United States of America, Appellee, v. Dee Orlo Brake, Appellant, 596 F.2d 337 (8th Cir. 1979)

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U.S. Court of Appeals for the Eighth Circuit - 596 F.2d 337 (8th Cir. 1979)

Submitted April 16, 1979. Decided April 19, 1979

John P. Roehrick, Des Moines, Iowa, on brief, for appellant.

Roxanne Barton Conlin, U. S. Atty., and Don C. Nickerson, Asst. U. S. Atty., Des Moines, Iowa, on brief, for appellee.

Before ROSS, STEPHENSON and HENLEY, Circuit Judges.


Following a jury trial in the United States District Court for the Southern District of Iowa, over which trial Chief District Judge William C. Stuart presided, the defendant, Dee Orlo Brake, an Iowa farmer, was found guilty on a twenty count indictment charging violations of 18 U.S.C. § 493.

Specifically, the defendant was charged with having willfully and with intent to defraud forged the name of his father, Orlo W. Brake, to certain financial documents which the defendant presented, uttered and published as true to the local Production Credit Association in Ottumwa, Iowa for the purpose of securing continuing financing from the PCA for his farming operations.1  The odd numbered counts of the indictment charged the forgery of the older Brake's name to ten documents, and the even numbered counts charged the uttering of the respective documents as true.

The indictment period runs through 1974 and 1975. During that period of time the defendant as he was able was making payments on his obligations to the PCA. The indictment was not returned until late August, 1978. It is evident that at some stage the PCA discovered that the defendant was obtaining funds from the Association on forged instruments and cut him off, and that thereafter the defendant settled, or more or less settled, his debt to the Association out of the proceeds of a sale of his farm equipment and out of the proceeds of an ultimate foreclosure sale of the farm itself. There is little doubt that probably by the time at which he was indicted and certainly by the time at which he was convicted the defendant was a ruined man financially, at least for the time being.

It is evident that Judge Stuart did not consider the defendant to be a systematic criminal or a bad man. The Judge sentenced him to concurrent sentences of imprisonment of one year each on all twenty counts of the indictment, but stipulated that the defendant would only be required to serve two months of the over-all one year sentence.

Notwithstanding the leniency of the sentence, defendant elected to file a timely notice of appeal. For reversal he makes only one contention, namely, that the district court erred in refusing to give his requested "theory of defense" instruction based upon the payments that he made on his obligation to the PCA while he was still obtaining credit and on his sacrifice of his assets to satisfy his debts after the Association discovered that the signatures of defendant's father on the documents that the defendant submitted to the Association were not genuine.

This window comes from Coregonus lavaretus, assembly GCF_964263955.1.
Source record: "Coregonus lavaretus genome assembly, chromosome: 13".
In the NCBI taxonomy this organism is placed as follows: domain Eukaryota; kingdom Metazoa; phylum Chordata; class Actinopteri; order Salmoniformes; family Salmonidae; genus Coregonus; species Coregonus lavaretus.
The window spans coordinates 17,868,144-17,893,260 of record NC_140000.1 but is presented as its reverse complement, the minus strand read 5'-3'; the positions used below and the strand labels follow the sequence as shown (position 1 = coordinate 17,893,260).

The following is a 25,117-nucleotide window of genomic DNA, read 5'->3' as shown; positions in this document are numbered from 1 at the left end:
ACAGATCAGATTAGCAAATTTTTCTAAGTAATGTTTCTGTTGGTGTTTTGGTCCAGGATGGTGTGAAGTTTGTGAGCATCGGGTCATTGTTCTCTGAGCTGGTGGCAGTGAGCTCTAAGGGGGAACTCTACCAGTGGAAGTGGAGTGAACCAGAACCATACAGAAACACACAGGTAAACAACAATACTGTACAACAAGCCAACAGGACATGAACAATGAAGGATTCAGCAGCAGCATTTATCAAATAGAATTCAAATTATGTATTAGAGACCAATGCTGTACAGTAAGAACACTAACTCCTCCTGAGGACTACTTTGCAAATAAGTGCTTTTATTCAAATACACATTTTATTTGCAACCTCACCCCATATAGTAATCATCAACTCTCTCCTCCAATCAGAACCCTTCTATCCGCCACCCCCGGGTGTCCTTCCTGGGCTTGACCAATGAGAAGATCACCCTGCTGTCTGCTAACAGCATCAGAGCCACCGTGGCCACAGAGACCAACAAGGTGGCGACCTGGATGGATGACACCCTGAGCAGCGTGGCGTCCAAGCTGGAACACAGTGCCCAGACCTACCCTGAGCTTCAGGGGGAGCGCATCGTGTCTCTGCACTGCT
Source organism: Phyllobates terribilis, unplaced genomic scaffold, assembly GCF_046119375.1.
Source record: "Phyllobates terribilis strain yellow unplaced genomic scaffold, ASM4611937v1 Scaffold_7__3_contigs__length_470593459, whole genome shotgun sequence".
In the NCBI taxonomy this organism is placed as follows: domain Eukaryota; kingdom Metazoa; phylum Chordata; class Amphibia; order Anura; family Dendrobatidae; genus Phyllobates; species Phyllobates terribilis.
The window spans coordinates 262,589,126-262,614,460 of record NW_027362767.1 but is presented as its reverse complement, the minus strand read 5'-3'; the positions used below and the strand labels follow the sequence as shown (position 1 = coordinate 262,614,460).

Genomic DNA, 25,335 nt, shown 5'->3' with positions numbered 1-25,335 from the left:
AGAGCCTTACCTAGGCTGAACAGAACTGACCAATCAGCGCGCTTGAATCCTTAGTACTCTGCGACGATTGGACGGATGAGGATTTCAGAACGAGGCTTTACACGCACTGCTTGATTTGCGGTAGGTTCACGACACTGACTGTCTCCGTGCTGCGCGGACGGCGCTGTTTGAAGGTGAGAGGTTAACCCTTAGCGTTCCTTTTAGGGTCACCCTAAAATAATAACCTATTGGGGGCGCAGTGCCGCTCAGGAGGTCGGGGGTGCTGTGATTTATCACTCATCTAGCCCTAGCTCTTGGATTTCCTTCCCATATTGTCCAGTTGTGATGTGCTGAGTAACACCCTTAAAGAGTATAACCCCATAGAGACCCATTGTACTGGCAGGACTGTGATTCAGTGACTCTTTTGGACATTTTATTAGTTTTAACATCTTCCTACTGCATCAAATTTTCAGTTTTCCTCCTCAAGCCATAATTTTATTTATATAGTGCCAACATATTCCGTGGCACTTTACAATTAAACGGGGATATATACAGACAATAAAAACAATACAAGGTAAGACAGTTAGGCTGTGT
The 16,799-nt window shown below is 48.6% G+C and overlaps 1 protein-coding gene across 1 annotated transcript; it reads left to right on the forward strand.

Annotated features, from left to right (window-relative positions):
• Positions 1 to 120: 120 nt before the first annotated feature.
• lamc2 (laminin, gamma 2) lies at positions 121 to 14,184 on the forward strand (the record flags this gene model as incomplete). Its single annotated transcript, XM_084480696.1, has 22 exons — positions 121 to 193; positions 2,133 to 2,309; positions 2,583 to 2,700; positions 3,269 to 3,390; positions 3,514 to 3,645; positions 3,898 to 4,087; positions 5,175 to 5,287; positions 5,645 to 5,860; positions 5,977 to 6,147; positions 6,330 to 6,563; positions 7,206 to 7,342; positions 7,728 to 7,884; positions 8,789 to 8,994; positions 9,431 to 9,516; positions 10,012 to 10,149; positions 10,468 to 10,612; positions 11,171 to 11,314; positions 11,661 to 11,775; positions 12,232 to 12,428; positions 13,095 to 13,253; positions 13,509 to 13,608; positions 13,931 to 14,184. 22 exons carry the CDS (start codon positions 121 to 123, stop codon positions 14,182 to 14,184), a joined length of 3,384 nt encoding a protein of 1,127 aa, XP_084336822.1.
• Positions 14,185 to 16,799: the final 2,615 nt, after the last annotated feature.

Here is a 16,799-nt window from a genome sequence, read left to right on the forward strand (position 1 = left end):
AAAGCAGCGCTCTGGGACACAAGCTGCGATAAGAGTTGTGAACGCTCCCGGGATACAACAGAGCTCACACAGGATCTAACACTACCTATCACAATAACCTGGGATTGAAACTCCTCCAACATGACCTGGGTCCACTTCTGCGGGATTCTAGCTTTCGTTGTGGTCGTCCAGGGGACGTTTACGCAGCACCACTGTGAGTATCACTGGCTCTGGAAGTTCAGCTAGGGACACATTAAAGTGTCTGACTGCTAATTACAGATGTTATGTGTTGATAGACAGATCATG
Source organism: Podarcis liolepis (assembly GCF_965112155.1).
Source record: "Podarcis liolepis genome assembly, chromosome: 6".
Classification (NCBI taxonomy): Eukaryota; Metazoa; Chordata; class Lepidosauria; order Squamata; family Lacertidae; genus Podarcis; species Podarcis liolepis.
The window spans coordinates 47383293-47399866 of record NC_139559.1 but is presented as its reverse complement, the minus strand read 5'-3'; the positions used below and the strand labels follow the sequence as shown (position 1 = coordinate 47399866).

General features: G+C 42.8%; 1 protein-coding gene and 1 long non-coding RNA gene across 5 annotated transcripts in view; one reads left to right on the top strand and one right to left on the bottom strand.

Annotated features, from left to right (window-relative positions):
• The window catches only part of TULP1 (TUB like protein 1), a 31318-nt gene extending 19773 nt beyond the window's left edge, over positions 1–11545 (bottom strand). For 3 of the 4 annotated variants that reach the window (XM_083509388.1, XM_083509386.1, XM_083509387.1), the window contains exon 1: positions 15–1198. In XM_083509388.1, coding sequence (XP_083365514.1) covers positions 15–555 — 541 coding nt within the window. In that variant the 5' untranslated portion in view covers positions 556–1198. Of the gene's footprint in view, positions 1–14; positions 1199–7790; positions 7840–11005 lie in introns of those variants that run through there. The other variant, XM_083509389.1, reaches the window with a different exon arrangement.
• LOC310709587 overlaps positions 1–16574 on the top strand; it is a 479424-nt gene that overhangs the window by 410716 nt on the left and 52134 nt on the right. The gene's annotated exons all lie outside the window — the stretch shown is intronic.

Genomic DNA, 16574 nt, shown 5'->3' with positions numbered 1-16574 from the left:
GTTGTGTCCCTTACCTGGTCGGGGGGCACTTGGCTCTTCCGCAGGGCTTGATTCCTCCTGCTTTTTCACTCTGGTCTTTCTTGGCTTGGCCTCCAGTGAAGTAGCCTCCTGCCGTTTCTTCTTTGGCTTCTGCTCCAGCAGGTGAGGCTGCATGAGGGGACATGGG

In pertinent part, the requested instruction was as follows:

While the evidence of payments upon such notes is not in and of itself a justification for forgery, such evidence is admissible for the purpose of demonstrating that the defendant acted in good faith and did not have an intent to defraud the Production Credit Association of Ottumwa, Iowa.

There is no question that a defendant in a criminal case is entitled to have the jury know what he contends, and that ordinarily he is entitled to a "theory of defense" or a "position" instruction if he makes a timely request for such an instruction, if the request is supported by evidence, and if it sets out a correct declaration of law. United States v. Hill, 589 F.2d 1344 (8th Cir. 1979); United States v. Rabbitt, 583 F.2d 1014 (8th Cir. 1978); United States v. Nance, 502 F.2d 615 (8th Cir. 1974), Cert. denied, 420 U.S. 926, 95 S. Ct. 1123, 43 L. Ed. 2d 396 (1975).

However, a defendant is not entitled to a particularly worded instruction setting out his position where the instructions actually given by the trial judge adequately and correctly cover the substance of the requested instruction. United States v. Brown, 540 F.2d 364, 380 (8th Cir. 1976). And, of course, the instructions of the trial court must be considered as a whole.

We have examined the detailed charge that Judge Stuart gave to the jury. In our estimation it fairly and fully stated the law, advised the jury as to the necessity of the government proving willfulness and fraudulent intent by the evidence and beyond a reasonable doubt, and adequately pointed out that the jury might consider the actions of the defendant along with all of the other evidence in the case in passing on his intent. The court, on the other hand, quite properly told the jury that the government was not required to prove that the defendant intended to cause the Association to sustain ultimate financial loss or that such loss was in fact sustained.

It is clear to us that the jury understood the defense theory and that under the instructions of the court defense counsel could, and doubtless did, make an adequate argument on the basis of that theory.

The judgment of the district court is affirmed.


Local Production Credit Associations are organized under federal law and are within the over-all regulatory and financial jurisdiction of the federal Farm Credit Administration. The district court did not consider the precise relationship of a local PCA to the "United States" as being material, and we agree